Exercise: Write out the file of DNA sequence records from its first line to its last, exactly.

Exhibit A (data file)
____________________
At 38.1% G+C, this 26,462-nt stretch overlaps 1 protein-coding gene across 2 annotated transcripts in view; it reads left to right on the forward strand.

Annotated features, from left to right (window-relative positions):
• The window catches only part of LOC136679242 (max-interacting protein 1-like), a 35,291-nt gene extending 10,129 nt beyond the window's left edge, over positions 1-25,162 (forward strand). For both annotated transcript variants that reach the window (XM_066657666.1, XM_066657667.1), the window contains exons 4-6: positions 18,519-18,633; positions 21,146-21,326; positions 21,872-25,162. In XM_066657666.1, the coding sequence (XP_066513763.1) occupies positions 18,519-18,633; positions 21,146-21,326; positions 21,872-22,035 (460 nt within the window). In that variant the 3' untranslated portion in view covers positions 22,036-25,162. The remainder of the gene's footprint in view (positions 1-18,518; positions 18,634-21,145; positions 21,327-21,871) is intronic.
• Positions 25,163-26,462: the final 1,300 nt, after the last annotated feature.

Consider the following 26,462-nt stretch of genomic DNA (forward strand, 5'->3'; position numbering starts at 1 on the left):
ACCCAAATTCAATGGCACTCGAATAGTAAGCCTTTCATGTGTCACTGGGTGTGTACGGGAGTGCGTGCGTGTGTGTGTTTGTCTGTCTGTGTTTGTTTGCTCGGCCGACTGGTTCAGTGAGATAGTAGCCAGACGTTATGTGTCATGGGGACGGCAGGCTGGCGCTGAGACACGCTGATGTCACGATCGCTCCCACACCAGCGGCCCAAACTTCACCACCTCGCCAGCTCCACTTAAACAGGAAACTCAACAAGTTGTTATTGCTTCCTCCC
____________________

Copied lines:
At 38.1% G+C, this 26,462-nt stretch overlaps 1 protein-coding gene across 2 annotated transcripts in view; it reads left to right on the forward strand.

Annotated features, from left to right (window-relative positions):
• The window catches only part of LOC136679242 (max-interacting protein 1-like), a 35,291-nt gene extending 10,129 nt beyond the window's left edge, over positions 1-25,162 (forward strand). For both annotated transcript variants that reach the window (XM_066657666.1, XM_066657667.1), the window contains exons 4-6: positions 18,519-18,633; positions 21,146-21,326; positions 21,872-25,162. In XM_066657666.1, the coding sequence (XP_066513763.1) occupies positions 18,519-18,633; positions 21,146-21,326; positions 21,872-22,035 (460 nt within the window). In that variant the 3' untranslated portion in view covers positions 22,036-25,162. The remainder of the gene's footprint in view (positions 1-18,518; positions 18,634-21,145; positions 21,327-21,871) is intronic.
• Positions 25,163-26,462: the final 1,300 nt, after the last annotated feature.

Consider the following 26,462-nt stretch of genomic DNA (forward strand, 5'->3'; position numbering starts at 1 on the left):
ACCCAAATTCAATGGCACTCGAATAGTAAGCCTTTCATGTGTCACTGGGTGTGTACGGGAGTGCGTGCGTGTGTGTGTTTGTCTGTCTGTGTTTGTTTGCTCGGCCGACTGGTTCAGTGAGATAGTAGCCAGACGTTATGTGTCATGGGGACGGCAGGCTGGCGCTGAGACACGCTGATGTCACGATCGCTCCCACACCAGCGGCCCAAACTTCACCACCTCGCCAGCTCCACTTAAACAGGAAACTCAACAAGTTGTTATTGCTTCCTCCC